New York State credit unions again posted growth in membership, lending, assets and savings that exceeded national averages in the second quarter, according to data and an analysis by a research firm that was reported by the industry’s trade group in the state.
New York credit unions increased their membership by 3.7 percent in the second quarter of 2012 over the same period a year ago, adding almost 52,000 members just in the three months of this year from April to June, according to the data from Callahan & Associates. The growth rate over the past year was more than 1.5 times higher than the national average of 2.3 percent.
Loans grew 24.9 percent in the first six months of the year to $8.5 billion, led by first mortgage originations that rose by $1.2 billion over the first half of 2011. New and used auto loans also rose, by 5.1 percent, or $129.4 million, for new car loans and by 4.9 percent, or $161.9 million, for used car loans. And business loans rose 12.9 percent from June 2011, while credit unions made more than $1.3 billion in new “member business loans” in the first half of 2012.
In June alone, loans grew 8.2 percent, more than doubling the national rate of 3.1 percent.
Similarly, savings balances rose by 9 percent, faster than the national average of 7 percent, with regular savings, money market accounts and checking accounts also posting double-digit rates. And the average size of a member relationship, which includes both loan and savings balances except for business loans, rose to $17.410 at June 30.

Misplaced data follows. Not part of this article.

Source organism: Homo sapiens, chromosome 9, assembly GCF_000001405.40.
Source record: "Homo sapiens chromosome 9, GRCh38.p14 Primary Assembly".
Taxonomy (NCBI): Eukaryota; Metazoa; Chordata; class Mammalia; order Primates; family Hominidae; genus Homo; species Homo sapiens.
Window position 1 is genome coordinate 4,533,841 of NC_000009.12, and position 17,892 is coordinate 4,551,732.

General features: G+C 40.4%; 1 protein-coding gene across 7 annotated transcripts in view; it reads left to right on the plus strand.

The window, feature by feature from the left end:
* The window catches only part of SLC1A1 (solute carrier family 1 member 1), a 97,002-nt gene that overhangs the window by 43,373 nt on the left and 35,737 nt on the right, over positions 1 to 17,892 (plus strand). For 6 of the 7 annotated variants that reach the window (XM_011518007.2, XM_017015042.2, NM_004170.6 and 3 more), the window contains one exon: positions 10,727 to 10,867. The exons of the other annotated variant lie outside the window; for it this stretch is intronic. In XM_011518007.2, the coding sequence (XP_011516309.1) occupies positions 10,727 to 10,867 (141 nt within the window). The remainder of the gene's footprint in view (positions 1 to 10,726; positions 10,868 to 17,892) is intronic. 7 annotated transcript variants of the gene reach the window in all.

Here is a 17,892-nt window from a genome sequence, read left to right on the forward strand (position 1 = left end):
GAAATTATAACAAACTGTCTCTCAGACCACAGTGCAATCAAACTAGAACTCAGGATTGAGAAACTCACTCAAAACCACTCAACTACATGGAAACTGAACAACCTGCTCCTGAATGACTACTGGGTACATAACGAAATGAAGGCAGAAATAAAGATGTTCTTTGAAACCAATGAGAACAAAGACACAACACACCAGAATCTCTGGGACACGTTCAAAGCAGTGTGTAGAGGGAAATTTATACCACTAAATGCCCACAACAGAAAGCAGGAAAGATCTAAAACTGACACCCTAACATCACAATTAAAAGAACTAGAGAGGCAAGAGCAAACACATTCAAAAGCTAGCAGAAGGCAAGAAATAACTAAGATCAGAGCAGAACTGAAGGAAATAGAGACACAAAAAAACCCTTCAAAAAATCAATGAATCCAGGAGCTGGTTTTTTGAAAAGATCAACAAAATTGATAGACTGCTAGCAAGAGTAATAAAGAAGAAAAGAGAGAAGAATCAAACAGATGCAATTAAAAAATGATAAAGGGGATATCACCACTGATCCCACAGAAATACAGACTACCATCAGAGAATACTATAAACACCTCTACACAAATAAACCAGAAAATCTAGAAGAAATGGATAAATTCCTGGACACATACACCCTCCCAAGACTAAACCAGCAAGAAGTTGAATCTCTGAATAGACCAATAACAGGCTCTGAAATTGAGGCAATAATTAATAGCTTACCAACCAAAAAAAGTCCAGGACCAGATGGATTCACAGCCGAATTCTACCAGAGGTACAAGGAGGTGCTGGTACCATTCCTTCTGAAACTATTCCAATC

“In an industry where other financial institutions are adding and increasing banking fees, these findings show how well-positioned New York credit unions are to fill the needs of those seeking value,” said William J. Mellin, president and CEO of the Credit Union Association of New York, the trade group for the member-owned nonprofit institutions with more than $57 billion in assets and 4.6 million members. “As economic challenges continue to present themselves to New Yorkers across the state, I expect credit unions’ growth trend will continue.”
Meanwhile, the percentage of bad loans fell from a year ago, while remaining both in line with the national average and below that of local banks. Losses also fell from a year ago, while capital levels remained higher than that of New York’s banks and savings banks, as well as both credit unions and banks nationwide.